As Grover Whalen said, there is plenty of law at the end of a nightstick. Police in Germany – as in most other countries – has the monopoly of the use of force. Difference to other countries: In Germany the Police is to a large extend and due to federalism a matter of the Federal States (Bundesländer). That’s why police uniforms look differently from region to region.
Alongside the ordinary police forces in Germany a trend can be observed to more and more uniformed municipal police which is part of the so called “Ordnungsamt” (Public Order) wich is in turn part of the local administration. Their introduction was a reaction from cities and municipalities of (supposed) increasing safety problems in urban environments, like open drug scenes, a trend towards neglect or just a lack of cleanliness.
I can’t judge if the development of increasing municipal police forces is a necessary one, but I am concerned about the lack of clarity in public regarding the rights of this local police forces.
Unlike their public appearance of being a sort of police (they often adapt the style of uniforms and equipment from the ordinary police forces, example from Frankfurt am Main), their rights are restricted and depend on the local administration.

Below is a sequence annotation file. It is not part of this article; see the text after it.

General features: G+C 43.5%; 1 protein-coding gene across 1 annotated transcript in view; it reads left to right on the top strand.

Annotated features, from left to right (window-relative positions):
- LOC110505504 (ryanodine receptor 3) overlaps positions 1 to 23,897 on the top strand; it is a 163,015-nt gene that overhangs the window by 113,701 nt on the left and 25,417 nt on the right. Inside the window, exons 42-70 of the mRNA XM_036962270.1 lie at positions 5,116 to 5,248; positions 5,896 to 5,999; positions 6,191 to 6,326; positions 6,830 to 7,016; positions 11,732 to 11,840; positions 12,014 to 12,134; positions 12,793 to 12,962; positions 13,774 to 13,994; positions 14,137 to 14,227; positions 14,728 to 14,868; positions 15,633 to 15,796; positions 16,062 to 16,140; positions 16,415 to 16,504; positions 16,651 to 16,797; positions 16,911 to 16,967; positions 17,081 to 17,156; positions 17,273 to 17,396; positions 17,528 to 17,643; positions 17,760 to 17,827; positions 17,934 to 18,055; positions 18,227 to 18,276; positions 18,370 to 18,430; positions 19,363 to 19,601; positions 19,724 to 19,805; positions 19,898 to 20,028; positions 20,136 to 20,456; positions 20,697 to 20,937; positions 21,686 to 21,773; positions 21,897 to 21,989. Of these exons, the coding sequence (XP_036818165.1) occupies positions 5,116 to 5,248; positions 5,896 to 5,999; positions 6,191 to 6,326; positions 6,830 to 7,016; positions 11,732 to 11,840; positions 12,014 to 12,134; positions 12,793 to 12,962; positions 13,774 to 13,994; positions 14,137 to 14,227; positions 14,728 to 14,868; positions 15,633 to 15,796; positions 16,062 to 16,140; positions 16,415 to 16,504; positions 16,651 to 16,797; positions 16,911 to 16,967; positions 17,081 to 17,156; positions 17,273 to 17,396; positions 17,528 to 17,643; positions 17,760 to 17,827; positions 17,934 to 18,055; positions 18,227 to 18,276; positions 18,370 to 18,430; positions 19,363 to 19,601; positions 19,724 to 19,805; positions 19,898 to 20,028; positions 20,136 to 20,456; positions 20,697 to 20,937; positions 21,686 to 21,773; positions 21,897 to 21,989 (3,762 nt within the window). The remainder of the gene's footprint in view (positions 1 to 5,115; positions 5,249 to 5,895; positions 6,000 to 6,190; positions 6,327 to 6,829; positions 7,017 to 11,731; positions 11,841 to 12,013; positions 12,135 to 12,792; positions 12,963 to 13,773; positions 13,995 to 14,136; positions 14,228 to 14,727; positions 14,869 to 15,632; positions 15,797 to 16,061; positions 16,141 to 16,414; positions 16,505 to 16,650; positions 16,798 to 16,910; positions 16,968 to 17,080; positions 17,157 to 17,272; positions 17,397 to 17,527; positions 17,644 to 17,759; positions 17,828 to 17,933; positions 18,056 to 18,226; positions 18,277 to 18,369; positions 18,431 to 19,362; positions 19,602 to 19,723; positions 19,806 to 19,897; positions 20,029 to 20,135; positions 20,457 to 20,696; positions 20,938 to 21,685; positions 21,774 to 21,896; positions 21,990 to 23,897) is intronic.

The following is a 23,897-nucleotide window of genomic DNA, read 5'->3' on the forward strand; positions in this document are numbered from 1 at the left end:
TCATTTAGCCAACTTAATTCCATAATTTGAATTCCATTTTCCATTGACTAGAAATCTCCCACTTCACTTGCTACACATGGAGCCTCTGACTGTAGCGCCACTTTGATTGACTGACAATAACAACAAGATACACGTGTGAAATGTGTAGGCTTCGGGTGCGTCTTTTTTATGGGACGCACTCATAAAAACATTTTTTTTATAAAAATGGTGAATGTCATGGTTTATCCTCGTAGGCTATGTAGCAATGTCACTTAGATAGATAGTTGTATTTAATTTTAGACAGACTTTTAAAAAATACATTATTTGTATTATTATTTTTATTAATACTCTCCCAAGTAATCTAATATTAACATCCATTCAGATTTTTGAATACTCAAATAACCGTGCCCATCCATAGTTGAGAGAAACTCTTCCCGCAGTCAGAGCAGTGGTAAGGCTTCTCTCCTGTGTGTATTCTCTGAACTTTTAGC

So the rights differ from town to town plus there are different rights ordinary police forces have compared to municipal police forces. Therefore there is a lot of room for confusion which is a bad initial situation to ensure safety in public space.
In modification to the quote of Grover Whalen: In a country under the rule of law one has to know who has the right to use a nightstick – and how hard is he allowed to strike.
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2 thoughts on “Ensure law and order by confusion: Is this the “Ordnungsamt” or the police?”
This is very close to StGB § 132a (assumption of authority) of course. The German police should certainly be wary of the lack of clarity.
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